This week’s session was an intense encounter with Terra Mystica by John, Sheer, and me.
It was just as well there were only three of us; the box says playing time is 30 minutes per player, but in our case it proved to be 60 minutes per player, making for a long game. However, it was our first session with this meaty, meaty game, and in subsequent plays we should be able to cut it down to 55 minutes per player. And no, that’s not a joke.
Terra Mystica is a resource management and worker placement game, with several straightforward enough mechanics knitted together to make for a challenging whole. There is a lot to it – for example, the rules explanation including setup was close to an hour – but, as usual, once you have a couple of turns under your belt, it’s much more accessible.
The game is played in six rounds. In each round there is a scoring bonus for doing certain actions (like creating a particular building type) and a cult bonus (for having influence in a particular one of the four cults). On the main board, you are trying to develop your settlement. You are one of 14 races, each with its own special quirk. For example, I was the Witches, and on building a certain structure, that enabled me to freely settle one new space each turn. I think John was the Nomads and Sheer was the Alchemists.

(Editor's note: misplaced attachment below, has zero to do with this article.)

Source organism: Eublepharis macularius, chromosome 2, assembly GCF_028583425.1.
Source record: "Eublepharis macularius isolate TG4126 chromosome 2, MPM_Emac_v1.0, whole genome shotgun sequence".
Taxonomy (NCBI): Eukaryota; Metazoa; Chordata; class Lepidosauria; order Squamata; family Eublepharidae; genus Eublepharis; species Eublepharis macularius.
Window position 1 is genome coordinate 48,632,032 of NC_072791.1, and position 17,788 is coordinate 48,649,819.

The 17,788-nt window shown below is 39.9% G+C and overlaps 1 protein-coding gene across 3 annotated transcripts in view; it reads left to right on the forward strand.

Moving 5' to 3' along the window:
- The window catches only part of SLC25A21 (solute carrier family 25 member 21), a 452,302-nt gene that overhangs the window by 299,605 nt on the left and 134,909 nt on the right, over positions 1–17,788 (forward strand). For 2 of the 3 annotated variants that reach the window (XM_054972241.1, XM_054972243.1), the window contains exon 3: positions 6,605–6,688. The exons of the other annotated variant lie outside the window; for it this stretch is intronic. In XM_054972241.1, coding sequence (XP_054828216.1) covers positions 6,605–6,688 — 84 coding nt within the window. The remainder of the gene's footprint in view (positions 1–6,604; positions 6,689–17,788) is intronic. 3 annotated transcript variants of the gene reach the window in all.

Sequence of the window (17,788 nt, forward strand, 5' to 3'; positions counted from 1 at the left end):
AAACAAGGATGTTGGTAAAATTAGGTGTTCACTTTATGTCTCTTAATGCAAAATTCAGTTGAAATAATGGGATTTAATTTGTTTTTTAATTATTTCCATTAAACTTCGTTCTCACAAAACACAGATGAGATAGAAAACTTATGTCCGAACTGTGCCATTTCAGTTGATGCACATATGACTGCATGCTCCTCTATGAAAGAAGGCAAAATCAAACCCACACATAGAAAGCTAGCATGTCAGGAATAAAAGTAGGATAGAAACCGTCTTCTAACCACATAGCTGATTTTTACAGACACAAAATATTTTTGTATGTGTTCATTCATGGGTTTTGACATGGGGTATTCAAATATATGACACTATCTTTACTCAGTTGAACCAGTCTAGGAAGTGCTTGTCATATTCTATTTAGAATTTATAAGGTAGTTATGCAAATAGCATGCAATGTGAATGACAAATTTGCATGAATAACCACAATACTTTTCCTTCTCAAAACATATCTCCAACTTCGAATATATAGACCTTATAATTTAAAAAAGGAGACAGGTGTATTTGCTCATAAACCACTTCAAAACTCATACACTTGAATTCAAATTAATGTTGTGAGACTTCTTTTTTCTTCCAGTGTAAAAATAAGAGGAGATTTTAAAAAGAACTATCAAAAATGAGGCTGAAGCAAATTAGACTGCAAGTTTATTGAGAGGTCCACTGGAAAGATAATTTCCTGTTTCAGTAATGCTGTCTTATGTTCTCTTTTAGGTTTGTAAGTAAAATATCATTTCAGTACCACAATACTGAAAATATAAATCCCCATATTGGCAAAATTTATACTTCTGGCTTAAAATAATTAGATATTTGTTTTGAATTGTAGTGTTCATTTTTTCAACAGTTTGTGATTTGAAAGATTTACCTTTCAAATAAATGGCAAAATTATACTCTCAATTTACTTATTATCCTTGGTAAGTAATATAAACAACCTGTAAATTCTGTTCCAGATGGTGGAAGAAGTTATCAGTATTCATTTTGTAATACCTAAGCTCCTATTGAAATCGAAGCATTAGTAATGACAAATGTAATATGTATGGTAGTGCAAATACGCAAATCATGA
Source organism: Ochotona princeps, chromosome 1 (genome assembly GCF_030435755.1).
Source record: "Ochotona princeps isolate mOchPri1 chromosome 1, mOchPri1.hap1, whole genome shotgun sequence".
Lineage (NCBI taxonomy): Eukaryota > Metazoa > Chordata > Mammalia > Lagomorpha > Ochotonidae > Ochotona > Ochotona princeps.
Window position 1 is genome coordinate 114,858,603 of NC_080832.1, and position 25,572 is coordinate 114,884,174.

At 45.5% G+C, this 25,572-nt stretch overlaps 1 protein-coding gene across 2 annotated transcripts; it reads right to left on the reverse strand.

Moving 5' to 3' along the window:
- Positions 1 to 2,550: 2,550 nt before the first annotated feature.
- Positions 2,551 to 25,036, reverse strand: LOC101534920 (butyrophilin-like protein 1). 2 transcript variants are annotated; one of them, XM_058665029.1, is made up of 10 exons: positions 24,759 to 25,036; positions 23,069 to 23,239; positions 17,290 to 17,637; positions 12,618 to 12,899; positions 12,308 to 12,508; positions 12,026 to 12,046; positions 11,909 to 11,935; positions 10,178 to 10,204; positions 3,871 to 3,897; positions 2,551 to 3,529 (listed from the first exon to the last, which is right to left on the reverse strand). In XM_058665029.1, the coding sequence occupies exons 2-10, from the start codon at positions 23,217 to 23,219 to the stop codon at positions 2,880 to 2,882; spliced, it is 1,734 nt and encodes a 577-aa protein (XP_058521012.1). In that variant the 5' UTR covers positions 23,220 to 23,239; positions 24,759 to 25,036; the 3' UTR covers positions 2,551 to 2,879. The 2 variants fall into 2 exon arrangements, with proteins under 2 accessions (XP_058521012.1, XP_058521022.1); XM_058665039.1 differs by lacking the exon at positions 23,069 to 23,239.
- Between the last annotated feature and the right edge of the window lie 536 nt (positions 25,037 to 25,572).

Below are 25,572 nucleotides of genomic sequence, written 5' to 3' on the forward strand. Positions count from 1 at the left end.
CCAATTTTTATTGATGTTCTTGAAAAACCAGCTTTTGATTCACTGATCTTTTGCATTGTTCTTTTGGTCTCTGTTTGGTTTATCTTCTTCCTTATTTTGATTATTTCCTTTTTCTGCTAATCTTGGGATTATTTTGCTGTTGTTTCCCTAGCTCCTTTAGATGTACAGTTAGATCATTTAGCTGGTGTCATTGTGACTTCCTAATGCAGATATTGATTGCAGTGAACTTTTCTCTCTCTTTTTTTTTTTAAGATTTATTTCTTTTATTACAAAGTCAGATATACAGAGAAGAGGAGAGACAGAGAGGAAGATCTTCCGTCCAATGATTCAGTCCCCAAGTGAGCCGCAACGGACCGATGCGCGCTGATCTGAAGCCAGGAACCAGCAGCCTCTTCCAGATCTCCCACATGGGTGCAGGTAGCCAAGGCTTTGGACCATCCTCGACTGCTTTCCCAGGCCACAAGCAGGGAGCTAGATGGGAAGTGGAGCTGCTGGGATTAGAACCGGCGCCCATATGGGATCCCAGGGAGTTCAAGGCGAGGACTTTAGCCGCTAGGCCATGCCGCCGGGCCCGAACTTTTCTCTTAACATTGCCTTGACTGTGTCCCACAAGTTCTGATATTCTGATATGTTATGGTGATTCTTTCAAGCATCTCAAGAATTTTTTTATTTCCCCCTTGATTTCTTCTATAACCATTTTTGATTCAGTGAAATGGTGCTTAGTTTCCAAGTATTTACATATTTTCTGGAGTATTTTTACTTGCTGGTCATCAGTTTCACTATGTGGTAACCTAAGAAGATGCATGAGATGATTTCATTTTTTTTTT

There are eight actions (plus bonuses) available, and you need to gather in and combine power, money, workers, and priests as resources, and use them for these actions. You need to settle the land (which has different types, only one of which suits your tribe) using spades, another resource that you can acquire in certain circumstances.
Each round, you take an action in turn, and keep taking actions as long as you want to. When you drop out, you hand in your old mini bonus tile and pick up a new one. The first player to drop out gets to be the new first player in the next round.
You score points during the game and at the end. You can generally see what is going on, and I suspect that in some games there might be more of ‘kill the leader’ than we experienced.
In short, you are trying to do a lot, with never enough of what you need to do that, and all the time you want to do it better than the other players. In that regard, there is some player interaction – for example, in racing to get the special actions first, and in settling spaces that are attractive to others. However, the competitive elements are not overdone, and that aspect of the balance of the game quite appealed to me.
In our game, Sheer managed to get his pieces combining well ahead of the rest of us, and he was the eventual winner, though not by much. John and I were close behind.
So, after three hours of play, the general conclusion was that we would play it again, but not with a fourth. That would be too long. It suggests there might be a better, shorter game, stuck inside this one. But as a challenging game for three committed players, this was damn fine stuff.
Thanks to John and Sheer for coming along and making for a great session.